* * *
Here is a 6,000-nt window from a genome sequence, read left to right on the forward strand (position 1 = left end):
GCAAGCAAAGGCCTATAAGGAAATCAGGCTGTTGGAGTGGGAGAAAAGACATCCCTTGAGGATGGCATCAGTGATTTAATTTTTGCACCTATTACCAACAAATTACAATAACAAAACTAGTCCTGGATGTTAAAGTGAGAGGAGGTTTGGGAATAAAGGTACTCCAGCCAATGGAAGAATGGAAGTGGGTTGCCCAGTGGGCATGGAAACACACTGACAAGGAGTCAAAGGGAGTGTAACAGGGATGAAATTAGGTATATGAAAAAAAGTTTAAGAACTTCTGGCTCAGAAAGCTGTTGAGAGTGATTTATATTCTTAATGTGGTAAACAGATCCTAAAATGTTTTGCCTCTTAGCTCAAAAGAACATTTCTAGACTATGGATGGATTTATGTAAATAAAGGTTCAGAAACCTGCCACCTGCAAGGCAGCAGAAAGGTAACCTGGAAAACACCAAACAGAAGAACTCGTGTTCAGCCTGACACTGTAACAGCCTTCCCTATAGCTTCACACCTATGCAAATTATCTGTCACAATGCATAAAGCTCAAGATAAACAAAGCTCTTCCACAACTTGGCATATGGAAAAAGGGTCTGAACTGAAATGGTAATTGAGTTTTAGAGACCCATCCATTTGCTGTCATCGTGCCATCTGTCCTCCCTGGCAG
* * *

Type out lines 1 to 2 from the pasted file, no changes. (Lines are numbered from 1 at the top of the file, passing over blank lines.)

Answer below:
Here is a 6,000-nt window from a genome sequence, read left to right on the forward strand (position 1 = left end):
GCAAGCAAAGGCCTATAAGGAAATCAGGCTGTTGGAGTGGGAGAAAAGACATCCCTTGAGGATGGCATCAGTGATTTAATTTTTGCACCTATTACCAACAAATTACAATAACAAAACTAGTCCTGGATGTTAAAGTGAGAGGAGGTTTGGGAATAAAGGTACTCCAGCCAATGGAAGAATGGAAGTGGGTTGCCCAGTGGGCATGGAAACACACTGACAAGGAGTCAAAGGGAGTGTAACAGGGATGAAATTAGGTATATGAAAAAAAGTTTAAGAACTTCTGGCTCAGAAAGCTGTTGAGAGTGATTTATATTCTTAATGTGGTAAACAGATCCTAAAATGTTTTGCCTCTTAGCTCAAAAGAACATTTCTAGACTATGGATGGATTTATGTAAATAAAGGTTCAGAAACCTGCCACCTGCAAGGCAGCAGAAAGGTAACCTGGAAAACACCAAACAGAAGAACTCGTGTTCAGCCTGACACTGTAACAGCCTTCCCTATAGCTTCACACCTATGCAAATTATCTGTCACAATGCATAAAGCTCAAGATAAACAAAGCTCTTCCACAACTTGGCATATGGAAAAAGGGTCTGAACTGAAATGGTAATTGAGTTTTAGAGACCCATCCATTTGCTGTCATCGTGCCATCTGTCCTCCCTGGCAG